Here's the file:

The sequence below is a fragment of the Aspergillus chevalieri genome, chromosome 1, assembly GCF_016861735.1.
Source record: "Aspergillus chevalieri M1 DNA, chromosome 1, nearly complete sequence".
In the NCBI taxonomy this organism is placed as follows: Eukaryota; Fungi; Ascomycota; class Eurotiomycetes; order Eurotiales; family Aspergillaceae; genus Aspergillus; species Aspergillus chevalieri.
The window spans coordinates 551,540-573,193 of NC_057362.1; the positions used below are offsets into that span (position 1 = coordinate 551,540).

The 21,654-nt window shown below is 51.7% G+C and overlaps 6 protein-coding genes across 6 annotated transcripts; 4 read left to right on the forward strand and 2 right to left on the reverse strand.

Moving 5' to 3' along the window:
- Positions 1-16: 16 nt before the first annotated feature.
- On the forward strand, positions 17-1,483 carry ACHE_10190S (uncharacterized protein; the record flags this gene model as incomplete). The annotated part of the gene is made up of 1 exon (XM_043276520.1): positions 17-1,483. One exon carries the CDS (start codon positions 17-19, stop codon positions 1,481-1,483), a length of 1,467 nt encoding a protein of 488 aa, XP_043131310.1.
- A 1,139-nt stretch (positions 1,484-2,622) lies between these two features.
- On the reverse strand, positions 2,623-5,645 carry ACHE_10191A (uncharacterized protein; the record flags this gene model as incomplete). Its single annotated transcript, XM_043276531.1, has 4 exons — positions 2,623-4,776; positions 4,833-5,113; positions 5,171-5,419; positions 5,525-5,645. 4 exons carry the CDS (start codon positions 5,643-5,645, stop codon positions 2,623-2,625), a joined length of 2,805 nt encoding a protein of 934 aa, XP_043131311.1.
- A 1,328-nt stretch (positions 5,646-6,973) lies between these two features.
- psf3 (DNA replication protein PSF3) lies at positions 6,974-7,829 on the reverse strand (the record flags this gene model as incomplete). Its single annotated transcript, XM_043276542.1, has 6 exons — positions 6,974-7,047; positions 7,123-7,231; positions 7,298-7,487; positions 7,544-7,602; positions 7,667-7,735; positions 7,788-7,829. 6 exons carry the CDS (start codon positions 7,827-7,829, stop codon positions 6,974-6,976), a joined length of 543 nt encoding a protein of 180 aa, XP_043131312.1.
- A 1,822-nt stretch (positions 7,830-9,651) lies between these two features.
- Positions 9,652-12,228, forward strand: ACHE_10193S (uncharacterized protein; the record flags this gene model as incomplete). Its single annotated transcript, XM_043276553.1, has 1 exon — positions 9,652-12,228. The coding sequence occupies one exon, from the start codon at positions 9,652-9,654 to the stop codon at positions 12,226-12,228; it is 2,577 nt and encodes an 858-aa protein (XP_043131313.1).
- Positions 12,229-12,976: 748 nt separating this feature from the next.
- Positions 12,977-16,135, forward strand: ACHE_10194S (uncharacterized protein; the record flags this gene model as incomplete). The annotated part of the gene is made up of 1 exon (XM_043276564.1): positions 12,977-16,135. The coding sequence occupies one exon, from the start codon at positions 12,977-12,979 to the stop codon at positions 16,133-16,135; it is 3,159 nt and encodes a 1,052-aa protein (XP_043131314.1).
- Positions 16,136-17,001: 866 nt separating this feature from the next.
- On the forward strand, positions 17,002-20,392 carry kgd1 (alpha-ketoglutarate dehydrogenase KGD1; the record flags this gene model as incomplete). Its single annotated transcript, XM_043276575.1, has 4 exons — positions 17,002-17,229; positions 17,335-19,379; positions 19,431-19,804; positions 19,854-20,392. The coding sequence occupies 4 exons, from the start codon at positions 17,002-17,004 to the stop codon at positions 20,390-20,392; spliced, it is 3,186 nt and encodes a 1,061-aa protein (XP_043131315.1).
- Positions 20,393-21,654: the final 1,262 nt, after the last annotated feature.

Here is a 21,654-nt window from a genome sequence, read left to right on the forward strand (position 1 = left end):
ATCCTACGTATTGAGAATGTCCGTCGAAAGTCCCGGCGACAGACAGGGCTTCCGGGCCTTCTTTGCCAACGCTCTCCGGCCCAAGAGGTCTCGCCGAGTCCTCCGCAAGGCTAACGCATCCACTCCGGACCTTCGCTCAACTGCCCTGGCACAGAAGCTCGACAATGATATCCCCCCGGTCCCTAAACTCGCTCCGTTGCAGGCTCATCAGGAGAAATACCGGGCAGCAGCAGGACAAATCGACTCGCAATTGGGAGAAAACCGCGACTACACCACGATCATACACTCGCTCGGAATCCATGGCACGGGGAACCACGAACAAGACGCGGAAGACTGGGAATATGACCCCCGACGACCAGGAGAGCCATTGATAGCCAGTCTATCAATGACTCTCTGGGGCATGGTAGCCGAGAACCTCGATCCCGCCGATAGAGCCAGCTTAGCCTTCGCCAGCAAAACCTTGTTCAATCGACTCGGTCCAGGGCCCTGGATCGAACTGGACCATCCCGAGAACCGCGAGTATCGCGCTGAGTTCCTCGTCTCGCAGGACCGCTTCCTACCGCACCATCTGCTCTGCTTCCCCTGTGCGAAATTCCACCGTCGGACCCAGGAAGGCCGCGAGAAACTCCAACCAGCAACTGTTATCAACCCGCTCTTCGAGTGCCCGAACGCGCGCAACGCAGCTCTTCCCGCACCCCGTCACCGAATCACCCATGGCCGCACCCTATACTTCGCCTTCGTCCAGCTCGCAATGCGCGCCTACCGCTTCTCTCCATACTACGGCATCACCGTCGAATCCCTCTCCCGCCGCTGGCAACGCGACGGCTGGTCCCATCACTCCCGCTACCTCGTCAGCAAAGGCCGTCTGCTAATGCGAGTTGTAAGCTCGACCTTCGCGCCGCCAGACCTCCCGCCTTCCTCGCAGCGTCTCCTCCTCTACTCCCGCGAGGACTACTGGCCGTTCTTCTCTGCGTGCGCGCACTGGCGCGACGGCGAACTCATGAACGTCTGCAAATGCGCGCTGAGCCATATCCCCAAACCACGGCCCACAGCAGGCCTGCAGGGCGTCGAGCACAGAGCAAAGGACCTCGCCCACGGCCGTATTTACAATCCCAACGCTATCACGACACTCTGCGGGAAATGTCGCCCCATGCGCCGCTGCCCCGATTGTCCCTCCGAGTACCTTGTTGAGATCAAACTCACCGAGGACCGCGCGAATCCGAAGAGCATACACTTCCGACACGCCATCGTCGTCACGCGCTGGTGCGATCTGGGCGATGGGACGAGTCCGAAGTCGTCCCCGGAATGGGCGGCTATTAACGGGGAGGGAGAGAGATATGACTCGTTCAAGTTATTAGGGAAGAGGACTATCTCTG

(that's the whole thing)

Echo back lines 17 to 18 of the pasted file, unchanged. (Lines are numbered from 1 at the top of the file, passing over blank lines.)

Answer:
- Positions 16,136-17,001: 866 nt separating this feature from the next.
- On the forward strand, positions 17,002-20,392 carry kgd1 (alpha-ketoglutarate dehydrogenase KGD1; the record flags this gene model as incomplete). Its single annotated transcript, XM_043276575.1, has 4 exons — positions 17,002-17,229; positions 17,335-19,379; positions 19,431-19,804; positions 19,854-20,392. The coding sequence occupies 4 exons, from the start codon at positions 17,002-17,004 to the stop codon at positions 20,390-20,392; spliced, it is 3,186 nt and encodes a 1,061-aa protein (XP_043131315.1).